continuously evolved and to this day continues to define itself.” I owe the Grateful Dead for giving me the road less traveled, the experiences unknown, and a life you only hear about in fairy tales. Thanks to this phenomenon called the Grateful Dead, the perspective I’ve acquired over the years has transformed me into a person I never imagined I’d be. I love the life I live and I live the life I love. This drive hasn’t eased up, and I hope it never does. I’ll always be looking for the next show.


American Dream By Caroline Cooney | Owl Staff | Photo by Joseph Wasilewski



he first riffs of Bob Marley’s “Is This Love?” blast from the speakers as the spotlight illuminates Emma Klein. Her soulful voice immediately overpowers the track as she transforms a classic hit into her own, mesmerizing the sea of staring people. For the first time, Klein feels completely in the moment. She almost forgets that she’s performing on a beautiful beach in a national competition. She can’t help feeling emotional at the sight of her brother Alex waving a massive sign with her name on it. This performance in Kapolei, Hawaii would mark the end of 23-year-old Klein’s time on American Idol’s tenth season. Although she didn’t make the top 20, her career as a singersongwriter has skyrocketed since she began, resulting in new beginnings.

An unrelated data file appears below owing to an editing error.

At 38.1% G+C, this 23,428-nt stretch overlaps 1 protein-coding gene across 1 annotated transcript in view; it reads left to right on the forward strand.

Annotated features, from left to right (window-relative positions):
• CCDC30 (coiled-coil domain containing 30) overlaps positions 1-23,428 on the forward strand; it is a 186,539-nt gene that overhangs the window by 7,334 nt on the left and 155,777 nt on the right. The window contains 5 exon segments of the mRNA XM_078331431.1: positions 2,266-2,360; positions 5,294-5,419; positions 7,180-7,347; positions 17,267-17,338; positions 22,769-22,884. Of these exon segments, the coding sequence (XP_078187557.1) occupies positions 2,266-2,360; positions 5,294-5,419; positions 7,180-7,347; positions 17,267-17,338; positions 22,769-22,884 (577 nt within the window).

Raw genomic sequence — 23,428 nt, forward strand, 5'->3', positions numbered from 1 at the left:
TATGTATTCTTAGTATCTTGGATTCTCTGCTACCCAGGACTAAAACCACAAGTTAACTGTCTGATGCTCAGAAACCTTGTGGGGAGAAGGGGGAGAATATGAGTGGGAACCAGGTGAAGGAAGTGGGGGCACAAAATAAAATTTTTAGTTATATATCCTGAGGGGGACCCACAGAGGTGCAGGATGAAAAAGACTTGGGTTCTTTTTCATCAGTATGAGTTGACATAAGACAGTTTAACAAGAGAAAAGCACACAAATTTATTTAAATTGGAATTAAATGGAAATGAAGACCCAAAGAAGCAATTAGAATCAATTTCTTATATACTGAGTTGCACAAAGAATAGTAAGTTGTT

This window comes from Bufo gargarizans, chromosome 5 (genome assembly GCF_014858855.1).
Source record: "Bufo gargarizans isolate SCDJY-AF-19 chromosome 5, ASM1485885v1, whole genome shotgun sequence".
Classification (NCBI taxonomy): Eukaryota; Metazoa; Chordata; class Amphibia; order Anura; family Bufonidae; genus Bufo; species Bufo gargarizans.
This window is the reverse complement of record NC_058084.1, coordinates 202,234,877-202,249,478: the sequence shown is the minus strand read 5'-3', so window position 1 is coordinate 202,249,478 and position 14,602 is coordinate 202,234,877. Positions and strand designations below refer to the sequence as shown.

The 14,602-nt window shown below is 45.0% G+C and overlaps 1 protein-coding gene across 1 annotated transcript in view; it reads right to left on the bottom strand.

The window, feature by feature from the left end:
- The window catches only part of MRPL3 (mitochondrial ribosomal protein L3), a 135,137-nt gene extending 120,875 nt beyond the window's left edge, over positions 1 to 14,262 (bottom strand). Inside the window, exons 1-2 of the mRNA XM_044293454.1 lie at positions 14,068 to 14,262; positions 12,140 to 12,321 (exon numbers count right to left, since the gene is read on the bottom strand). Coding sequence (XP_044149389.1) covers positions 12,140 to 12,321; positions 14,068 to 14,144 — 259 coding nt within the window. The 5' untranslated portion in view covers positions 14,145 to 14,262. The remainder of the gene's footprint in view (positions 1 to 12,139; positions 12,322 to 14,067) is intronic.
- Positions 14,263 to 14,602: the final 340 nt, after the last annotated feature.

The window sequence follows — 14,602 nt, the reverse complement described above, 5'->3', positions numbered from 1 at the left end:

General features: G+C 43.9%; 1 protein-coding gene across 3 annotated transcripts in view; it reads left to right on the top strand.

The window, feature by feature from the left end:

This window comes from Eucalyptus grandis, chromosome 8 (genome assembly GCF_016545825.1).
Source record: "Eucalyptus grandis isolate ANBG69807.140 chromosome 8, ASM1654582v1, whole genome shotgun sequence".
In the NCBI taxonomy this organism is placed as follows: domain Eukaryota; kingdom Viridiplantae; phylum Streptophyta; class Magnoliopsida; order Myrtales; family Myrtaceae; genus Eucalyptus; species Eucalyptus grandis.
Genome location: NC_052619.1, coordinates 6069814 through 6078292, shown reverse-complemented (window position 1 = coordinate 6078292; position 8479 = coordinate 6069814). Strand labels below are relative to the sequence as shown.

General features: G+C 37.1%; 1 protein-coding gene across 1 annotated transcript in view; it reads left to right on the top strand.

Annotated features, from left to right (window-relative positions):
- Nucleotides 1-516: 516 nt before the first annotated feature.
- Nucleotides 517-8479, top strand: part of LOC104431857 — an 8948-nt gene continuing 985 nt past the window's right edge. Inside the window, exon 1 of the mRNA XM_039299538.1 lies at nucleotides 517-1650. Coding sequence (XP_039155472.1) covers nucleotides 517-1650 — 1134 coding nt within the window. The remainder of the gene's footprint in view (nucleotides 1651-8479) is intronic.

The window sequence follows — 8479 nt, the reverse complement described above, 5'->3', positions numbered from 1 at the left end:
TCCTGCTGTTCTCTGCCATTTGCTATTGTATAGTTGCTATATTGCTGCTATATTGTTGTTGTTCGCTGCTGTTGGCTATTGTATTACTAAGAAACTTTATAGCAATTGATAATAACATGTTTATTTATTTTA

BEYOND CAMPUS Music has always been a part of Klein’s life. At age five, she recalls watching Star Search, a national talent competition television series, with her family and knowing she wanted to become a singer. Klein considered becoming an entertainment manager while studying at Belmont University in Nashville, Tennessee. However, after going on a songwriting school trip in Ireland, she knew she wanted to focus on the art of singing and songwriting instead. “[Management] is awesome, but if I spent my whole life managing other artists, I’ll always wonder what would have happened and would regret not giving it a shot myself,” she explains. Although living in Tennessee was overwhelming at first, she improved her songwriting skills and learned to appreciate the “creativity and collaboration” of the industry. In particular, co-writing with other artists in Nashville has shifted Klein’s perspective. “I’ve learned that any time I’m selfish with creativity and I try to make something on my own without asking for help, it’s never as satisfying or rewarding. I stopped looking at it as a competition and started looking at it as a source of motivation,” she says. Music has not only allowed Klein to connect with others, but has also been extremely therapeutic, especially after her brother Alex attempted suicide in 2018. This left him with a brain injury and forced him to relearn how to walk, talk, and eat. “Immediately after it happened, I became super angry like nobody understood what I was going through. I was so sad, lost, and frustrated,” she states. At first, Klein struggled with writing songs after his attempt. “The thing I needed to write about was Alex, but it was so painful and so close that I couldn’t do it,” she explains. She was able to eventually come to peace with the circumstances due to her belief that everything happens for